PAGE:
There can be a plethora of benefits when it comes to being self-employed, but very few benefits outweigh that of being your own boss. However, being self-employed is not as clear-cut and straightforward as we’d like, and many are left scratching their heads as to how they should operate when it comes to winning profitable contracts, especially with so many changes occurring.
Often, professionals such as locum doctors and IT Contractors will be classed as self-employed, and by default they will be eligible for a number of tax benefits, as they will often have a series of expenses associated with their role. As such, it is often the case that any retained monies can be reinvested into the company. Other tax benefits included being taxed on dividends rather than the whole amount received. Some may even set up a limited company to convey a professional image to potential clients. In fact, some have even found that many public service companies will only deal with those who have a limited company. However, the way a limited company is taxed is different to that of a self-employed individual, which has often led the HMRC to assume that something more sinister is afoot when it comes to some limited companies and the way they operate, despite this not always being the case.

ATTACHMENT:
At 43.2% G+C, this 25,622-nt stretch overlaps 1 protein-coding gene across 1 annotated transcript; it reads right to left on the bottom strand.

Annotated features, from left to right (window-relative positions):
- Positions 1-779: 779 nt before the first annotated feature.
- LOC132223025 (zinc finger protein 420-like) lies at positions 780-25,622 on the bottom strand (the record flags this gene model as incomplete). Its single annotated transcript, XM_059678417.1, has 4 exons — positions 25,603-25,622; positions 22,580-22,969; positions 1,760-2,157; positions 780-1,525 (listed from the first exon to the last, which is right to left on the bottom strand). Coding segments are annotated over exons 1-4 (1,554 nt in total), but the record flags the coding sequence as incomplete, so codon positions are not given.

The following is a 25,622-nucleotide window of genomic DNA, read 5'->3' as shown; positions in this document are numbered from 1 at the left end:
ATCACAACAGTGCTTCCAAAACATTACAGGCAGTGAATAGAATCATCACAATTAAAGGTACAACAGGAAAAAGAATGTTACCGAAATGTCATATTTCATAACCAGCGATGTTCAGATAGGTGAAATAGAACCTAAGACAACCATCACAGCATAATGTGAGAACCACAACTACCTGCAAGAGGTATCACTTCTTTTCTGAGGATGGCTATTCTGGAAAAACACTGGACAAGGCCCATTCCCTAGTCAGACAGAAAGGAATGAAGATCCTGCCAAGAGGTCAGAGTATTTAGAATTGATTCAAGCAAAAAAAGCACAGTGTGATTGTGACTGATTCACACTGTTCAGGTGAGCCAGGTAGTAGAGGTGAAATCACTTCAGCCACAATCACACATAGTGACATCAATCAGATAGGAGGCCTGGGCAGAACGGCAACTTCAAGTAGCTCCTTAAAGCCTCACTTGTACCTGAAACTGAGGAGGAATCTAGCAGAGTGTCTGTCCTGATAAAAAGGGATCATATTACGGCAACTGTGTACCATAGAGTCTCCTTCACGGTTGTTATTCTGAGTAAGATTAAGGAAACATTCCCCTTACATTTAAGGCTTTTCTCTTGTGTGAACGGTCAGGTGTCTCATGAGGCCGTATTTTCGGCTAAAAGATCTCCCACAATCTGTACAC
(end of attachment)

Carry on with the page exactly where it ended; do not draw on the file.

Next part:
There can be a number of different reasons as to why a public service company uses a limited company as opposed to a self-employed individual, but for the most part, there is less to contend with when it comes to taxation.
Back in 2000, the IR35 legislation was introduced to try and tackle those who were abusing the system previously. There is no ‘set-in-stone’ example, but it was alleged that some contractors were enjoying the benefits of running a limited company, while still enjoying the employee benefits from their end-client. Of course, this wasn’t the case for every contractor, and when the legislation was introduced, it caused a lot of confusion and uncertainty for those who were self-employed.